Our DD went through severe separation anxiety particularly around school when she was 6.75. We worked with the school for a few weeks, then I pulled her out of school and we homeschooled. She also began working with a therapist. The therapist was in support of homeschooling, as its harder to work on anxiety issues when you are so overwhelmed by them you can't get a break. Anyway. initially I thought there must have been some traumatic event that we didn't know about (maybe something had happened at school?) but if there was, we never did find out what, and both mine and the therapist's opinion was that this was separation anxiety within the bounds of "normal" for the age. At 7.5 she chose to return to school. She also would not go to friends' houses that she had been going to for years unless I was with her, and would not go out with her Papa anymore, only with me. I really think that in her case, pulling her out of school and accommodating her desires to not be separated from me led to her the anxiety fading pretty quickly. Maybe it was because she realized she didn't have to fight us, the school, her friends, or anything else that was trying to get her to separate, and once she was able to see it as being completely under her control, she began to explore her own desires to separate.

post #6 of 12
Thread Starter 
Thanks for your replies!

I just lost my long and thoughful post just before posting, grr.

But in short,

We don't know the root cause. Nothing has come to the surface.

Except i can trace back to a conversation he had with an uncle about "truth" which i think might have punctured his safe and dreamy childhood space suddenly. Maybe.

I think we need to keep seeing the therapist, we've only been once.

There haven't been any big changes or deaths this year, but he did hVe to make room for his new baby sister, which may be hardbecause he has always been theneedier and clingier child.

I don't hink it's got to do with what's going on for him at school, particularly, as it all began during summer vacation.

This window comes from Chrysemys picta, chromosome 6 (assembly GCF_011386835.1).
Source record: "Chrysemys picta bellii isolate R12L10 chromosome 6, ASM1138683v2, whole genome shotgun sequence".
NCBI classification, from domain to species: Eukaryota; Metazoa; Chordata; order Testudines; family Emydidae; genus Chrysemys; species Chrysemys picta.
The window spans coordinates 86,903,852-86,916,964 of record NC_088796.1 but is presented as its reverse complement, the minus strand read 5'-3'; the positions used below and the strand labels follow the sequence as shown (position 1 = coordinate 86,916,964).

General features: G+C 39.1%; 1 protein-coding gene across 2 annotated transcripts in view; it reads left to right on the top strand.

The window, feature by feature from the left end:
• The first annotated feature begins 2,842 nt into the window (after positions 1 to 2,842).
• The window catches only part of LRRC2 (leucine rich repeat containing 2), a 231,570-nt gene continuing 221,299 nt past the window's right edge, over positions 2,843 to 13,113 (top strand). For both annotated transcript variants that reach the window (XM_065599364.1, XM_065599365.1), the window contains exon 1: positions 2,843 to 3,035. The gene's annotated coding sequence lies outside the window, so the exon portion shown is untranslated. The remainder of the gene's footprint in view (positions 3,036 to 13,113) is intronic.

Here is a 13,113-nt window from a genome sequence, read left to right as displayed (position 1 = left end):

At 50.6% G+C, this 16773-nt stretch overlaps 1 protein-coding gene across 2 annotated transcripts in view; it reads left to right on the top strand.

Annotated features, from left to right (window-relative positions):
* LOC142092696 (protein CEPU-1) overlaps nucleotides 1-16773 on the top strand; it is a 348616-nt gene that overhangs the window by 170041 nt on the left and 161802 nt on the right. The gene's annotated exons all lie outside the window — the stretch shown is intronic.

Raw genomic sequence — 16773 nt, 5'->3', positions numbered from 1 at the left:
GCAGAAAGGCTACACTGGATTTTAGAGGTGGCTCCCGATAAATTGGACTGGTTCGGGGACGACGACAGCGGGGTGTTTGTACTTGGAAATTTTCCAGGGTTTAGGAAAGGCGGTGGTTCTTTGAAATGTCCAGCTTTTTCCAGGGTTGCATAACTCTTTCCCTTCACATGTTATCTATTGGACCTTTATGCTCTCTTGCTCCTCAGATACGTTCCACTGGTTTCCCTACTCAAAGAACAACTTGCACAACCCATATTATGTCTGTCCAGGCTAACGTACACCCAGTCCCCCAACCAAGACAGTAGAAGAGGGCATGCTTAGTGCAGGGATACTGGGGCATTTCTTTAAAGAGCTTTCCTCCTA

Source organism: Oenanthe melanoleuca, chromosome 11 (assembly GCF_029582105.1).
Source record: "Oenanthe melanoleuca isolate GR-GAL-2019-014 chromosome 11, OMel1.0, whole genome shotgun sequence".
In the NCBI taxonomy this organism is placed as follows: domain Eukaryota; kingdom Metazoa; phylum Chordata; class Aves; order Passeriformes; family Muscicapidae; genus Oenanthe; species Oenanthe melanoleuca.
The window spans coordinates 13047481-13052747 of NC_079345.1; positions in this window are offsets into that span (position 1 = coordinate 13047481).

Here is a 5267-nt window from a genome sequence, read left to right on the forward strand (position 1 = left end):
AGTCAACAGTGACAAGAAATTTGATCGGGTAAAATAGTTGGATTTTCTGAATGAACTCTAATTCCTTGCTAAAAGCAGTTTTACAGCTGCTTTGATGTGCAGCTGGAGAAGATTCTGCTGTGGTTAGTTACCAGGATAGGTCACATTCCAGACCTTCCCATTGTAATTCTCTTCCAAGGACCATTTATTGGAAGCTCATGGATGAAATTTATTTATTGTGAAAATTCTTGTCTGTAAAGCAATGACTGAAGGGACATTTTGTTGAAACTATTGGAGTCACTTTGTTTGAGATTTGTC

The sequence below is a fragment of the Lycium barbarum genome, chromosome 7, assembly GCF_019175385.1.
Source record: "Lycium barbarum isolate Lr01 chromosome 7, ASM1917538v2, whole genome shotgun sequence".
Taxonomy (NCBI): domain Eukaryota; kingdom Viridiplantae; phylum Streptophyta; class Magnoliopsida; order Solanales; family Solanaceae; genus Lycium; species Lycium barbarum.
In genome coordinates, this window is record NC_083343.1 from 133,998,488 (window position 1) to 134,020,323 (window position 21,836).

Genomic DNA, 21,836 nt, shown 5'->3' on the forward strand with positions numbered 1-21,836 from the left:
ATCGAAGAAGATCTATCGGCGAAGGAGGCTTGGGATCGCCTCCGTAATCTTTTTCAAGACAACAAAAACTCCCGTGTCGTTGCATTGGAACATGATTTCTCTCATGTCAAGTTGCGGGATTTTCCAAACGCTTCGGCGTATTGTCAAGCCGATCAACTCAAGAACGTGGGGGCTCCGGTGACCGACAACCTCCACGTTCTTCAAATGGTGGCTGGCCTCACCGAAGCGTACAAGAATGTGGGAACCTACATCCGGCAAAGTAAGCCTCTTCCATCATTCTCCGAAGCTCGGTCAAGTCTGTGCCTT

My heart tells me to take him out of school for now, and i really thank you for sharing your experience BellinghamCrunchy.
I really don't think that what i want to teach my child about fear is supress and push through!!
Ad yes, how can you work on healing when the stress ofseperation comes every day?
DH is very reluctant though, about homeschooling, so i have some work to do.
Maybe the therapist will back me up.

He went to school without tears today, but i could see the fear on his face and he needed about 100 more hugs and kisses, and he would have stayed if he could greensad.gifredface.gif

Thanks again everyone for your thoughts.
post #7 of 12

do you guys cosleep?


my dd has mild anxiety too, and we just stopped cosleeping on her 10th bday at her request. but i do end up falling asleep reading to her in her bed eyesroll.gif at least once a week.


dd is the combination of needy clingy as well as super independent. i think cosleeping with our bodies touching was a HUGE help to her. it was her therapist. 


and yes you can work on healing when the stress is there.


dd had to go to dc. every day for 3 years she didnt want to leave me - but she had to.


the things that worked for her is me spending time with her inthe morning. waking up earlier than usual so we snuggled in bed and did one fun thing before she went to dc. she still hated to go, BUT it felt better. however it was the parting. she loved dc and the ps time of it. it was play based adn they did lots of cool science experiments and art. 


she is not fond of school either and the first two years with the teachers permission she took at least 2 days off a month to just hang at home. 


i spent a lot of time when she was 2 talking to her (she is the thinker kind) telling her how i wish i could be with her too, but we just didnt have the choice. even today we cant hs either which she would prefer. i stayed positive. i also lived my life through words. so i'd tell her i really didnt want to do something, but i had to. and so she saw it was something i was struggling with too. all of that helped her. a lot. thankfully.